STONECREST ROAD – In a short post in the June 19, Carleton Landowners Association (CLA) newsletter, Shirley Dolan shared the news with her members she was stepping down from her position as president.
“It has been my pleasure to serve in this position for over six years,” she wrote. “Along the way, I have met many fine people and learned a lot about property rights.”
On Thursday, July 5, Dolan sat down with West Carleton Online at her kitchen table to talk about her tenure as president with the CLA.
The CLA’s role is to promote and defend the property rights of Ottawa and Carleton County by ensuring residents are thoroughly informed and educated with respects to property rights. The CLA also strives to be an effective voice at all political levels in support of property rights.
“I’m going to stay involved,” Dolan told West Carleton Online.
Dolan will continue as treasurer, membership coordinator and communications, although she hopes to pass the communications role on when possible.
Navan resident Tim Mount will act as the new CLA president.
Dolan says no matter who the president is “they bring a lot of energy to their area.”
West Carleton has enjoyed that energy since 2011.
“One of the things I think I brought was a little more structure,” Dolan says of her term.
The CLA has no set number of board members and rarely needs to hold an election for the president position.
Dolan was acclaimed and so is the new president.
“We offered the position a few times at the annual general meetings during my term but there were no takers,” she said.
Despite the laissez faire approach to leadership, the CLA is organized, motivated and proactive.
“People play different roles,” Dolan said. “People are very good at forwarding issues our way and we’ve got some very knowledgeable people.”
Dolan has a few memories of her tenure that stick out for her.
In 2014 the CLA hosted a Property Rights Conference that had about 100 attendees.
“That was interesting to organize and I had lots of help,” Dolan said.
In 2016 the CLA got involved in Ottawa’s stormwater levy. CLA representatives attended seven of the eight city-organized public meetings.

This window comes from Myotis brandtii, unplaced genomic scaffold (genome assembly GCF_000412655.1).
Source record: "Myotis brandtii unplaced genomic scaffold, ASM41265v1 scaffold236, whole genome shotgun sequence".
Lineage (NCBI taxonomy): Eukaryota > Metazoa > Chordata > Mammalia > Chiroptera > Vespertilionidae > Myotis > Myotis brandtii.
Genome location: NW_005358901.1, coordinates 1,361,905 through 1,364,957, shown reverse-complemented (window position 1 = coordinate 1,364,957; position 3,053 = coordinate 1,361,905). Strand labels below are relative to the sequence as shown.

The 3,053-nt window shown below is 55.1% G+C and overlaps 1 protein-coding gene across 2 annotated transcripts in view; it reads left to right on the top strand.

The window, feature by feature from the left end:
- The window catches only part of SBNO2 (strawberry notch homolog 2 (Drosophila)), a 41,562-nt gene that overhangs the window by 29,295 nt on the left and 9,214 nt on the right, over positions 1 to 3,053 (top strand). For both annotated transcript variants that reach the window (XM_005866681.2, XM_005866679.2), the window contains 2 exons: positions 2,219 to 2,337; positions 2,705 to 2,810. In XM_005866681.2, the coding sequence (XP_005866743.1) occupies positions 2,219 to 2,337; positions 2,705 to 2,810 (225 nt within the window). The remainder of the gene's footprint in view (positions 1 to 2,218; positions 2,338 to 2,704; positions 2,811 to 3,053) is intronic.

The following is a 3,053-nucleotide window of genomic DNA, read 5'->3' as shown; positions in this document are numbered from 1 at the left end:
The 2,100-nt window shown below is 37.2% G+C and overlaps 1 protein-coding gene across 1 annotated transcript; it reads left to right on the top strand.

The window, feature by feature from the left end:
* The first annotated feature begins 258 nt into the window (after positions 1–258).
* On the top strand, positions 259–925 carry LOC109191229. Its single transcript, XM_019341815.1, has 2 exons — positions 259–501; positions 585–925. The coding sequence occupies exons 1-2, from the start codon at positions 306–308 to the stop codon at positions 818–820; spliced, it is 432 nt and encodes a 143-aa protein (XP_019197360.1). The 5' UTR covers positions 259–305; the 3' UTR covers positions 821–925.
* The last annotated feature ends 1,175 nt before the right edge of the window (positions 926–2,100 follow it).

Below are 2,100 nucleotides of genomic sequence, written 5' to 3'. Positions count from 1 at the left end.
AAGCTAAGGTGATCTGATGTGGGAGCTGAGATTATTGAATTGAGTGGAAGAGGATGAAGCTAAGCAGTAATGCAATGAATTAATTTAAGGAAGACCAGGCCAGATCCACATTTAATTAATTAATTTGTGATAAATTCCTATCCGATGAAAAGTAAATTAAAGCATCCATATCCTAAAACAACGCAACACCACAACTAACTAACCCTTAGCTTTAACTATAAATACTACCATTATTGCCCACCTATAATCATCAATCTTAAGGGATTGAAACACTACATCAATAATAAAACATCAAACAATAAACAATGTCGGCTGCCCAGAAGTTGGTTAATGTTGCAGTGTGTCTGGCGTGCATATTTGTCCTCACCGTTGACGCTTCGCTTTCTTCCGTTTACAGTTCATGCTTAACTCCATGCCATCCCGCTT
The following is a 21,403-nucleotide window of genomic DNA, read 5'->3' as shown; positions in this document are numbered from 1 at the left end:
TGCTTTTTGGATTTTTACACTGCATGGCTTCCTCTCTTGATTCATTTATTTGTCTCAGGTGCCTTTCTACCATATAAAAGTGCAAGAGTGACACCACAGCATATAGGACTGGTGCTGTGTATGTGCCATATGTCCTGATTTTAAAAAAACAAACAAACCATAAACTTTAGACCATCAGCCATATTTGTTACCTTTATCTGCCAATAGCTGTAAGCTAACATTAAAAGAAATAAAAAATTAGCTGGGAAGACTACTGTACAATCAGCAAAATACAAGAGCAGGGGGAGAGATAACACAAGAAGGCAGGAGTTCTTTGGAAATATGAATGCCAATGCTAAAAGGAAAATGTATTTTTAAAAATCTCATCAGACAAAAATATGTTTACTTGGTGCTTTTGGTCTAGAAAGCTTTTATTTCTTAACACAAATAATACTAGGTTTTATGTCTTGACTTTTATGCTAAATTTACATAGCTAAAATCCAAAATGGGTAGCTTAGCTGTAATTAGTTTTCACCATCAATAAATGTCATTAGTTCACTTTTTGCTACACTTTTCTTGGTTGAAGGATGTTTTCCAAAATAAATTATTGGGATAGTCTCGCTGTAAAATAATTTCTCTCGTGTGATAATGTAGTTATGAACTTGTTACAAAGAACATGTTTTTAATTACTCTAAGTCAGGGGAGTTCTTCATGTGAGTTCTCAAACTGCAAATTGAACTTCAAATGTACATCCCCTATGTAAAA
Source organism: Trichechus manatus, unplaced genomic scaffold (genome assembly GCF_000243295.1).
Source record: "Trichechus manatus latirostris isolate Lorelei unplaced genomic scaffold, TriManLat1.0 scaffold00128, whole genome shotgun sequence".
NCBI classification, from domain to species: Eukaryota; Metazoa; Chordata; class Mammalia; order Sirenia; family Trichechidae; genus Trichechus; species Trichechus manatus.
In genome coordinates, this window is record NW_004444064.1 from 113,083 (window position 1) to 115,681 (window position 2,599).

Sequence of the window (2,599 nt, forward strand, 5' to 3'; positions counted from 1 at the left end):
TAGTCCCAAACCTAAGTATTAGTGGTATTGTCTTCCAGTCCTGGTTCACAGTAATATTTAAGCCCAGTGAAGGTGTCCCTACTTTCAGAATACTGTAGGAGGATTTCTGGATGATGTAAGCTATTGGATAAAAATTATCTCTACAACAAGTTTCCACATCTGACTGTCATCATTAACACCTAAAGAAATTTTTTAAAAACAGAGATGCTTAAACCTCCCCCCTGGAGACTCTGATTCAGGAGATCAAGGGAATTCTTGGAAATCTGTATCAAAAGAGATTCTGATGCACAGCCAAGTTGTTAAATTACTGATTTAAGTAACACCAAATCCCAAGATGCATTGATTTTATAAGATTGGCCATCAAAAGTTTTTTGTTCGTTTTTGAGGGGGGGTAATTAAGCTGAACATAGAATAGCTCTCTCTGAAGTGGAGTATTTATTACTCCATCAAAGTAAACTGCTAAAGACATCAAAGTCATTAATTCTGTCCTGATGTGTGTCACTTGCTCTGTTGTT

“We tried to explain to staff why what they were doing wasn’t right,” Dolan said. “We didn’t get exactly what we wanted, but I think it helped. It was an opportunity to work with urban residents and speak as one voice.”
In 2016, the CLA involved itself in the Land Evaluation and Area Review (LEAR) process the City of Ottawa was undertaking. The city was using a new system from the one that was developed in 1997. The LEAR system’s primary component is the identification of land comprised of soils. The LEAR was used as part of the review of the Official Plan and will inform the assessment of applications in the Agricultural Resource Area designation, such as new renewable energy projects or new agriculture-related uses. In effect, LEAR could restrict property use.
“We tried to tell people what the impact is and what they could do,” Dolan said.
The CLA wanted landowners to know pre-designation was cheaper and to get involved before they received a designation from the city.
“It could cost tens of thousands of dollars to get a designation changed,” Dolan said.
The CLA was also concerned by the city’s Site Alteration bylaw passed this year. The bylaw was developed to protect agricultural resources and natural heritage features from negative impacts caused by site alteration, and to prevent drainage issues and public nuisances resulting from site alteration activities.
“We were quite concerned about this,” Dolan said. “It seemed like it was a way for a neighbor to complain if they didn’t like their neighbour. Once in the system it seems your guilty until proven innocent.”
The CLA participated in a review of the bylaw with the city. While Dolan says working with city staff wasn’t productive but had success further up the chain.
“Once we got to the Agriculture and Rural Affairs Committee we were dealing with elected officials and I have to commend them for what we were able to do,” Dolan said. “We were able to get the wording changed so it was perfectly clear farmland was excluded from the bylaw. There was a better clarification of what natural heritage areas are and what it means.”
The bylaw comes back for review in two years.
“That’s something we’ll have to watch,” Dolan said. “We know the lobbyists on the other side are very strong. It’s important we give balance to the issue.”
Dolan sums up her experience with a focus on people.
“The most important thing is the people I’ve met,” Dolan said. “So many interesting and knowledgeable people out there. It was interesting working with the city. I don’t think the communications are working. People don’t understand how these decisions are going to affect them. People should be able to use their property without interference from the government.”
She also has a bunch of thank yous to hand out.
“I’d like to thank the board of directors and the people I’ve worked with over the years,” Dolan said. “The members and the non-members who have supported me over the years. There’s too many to name.”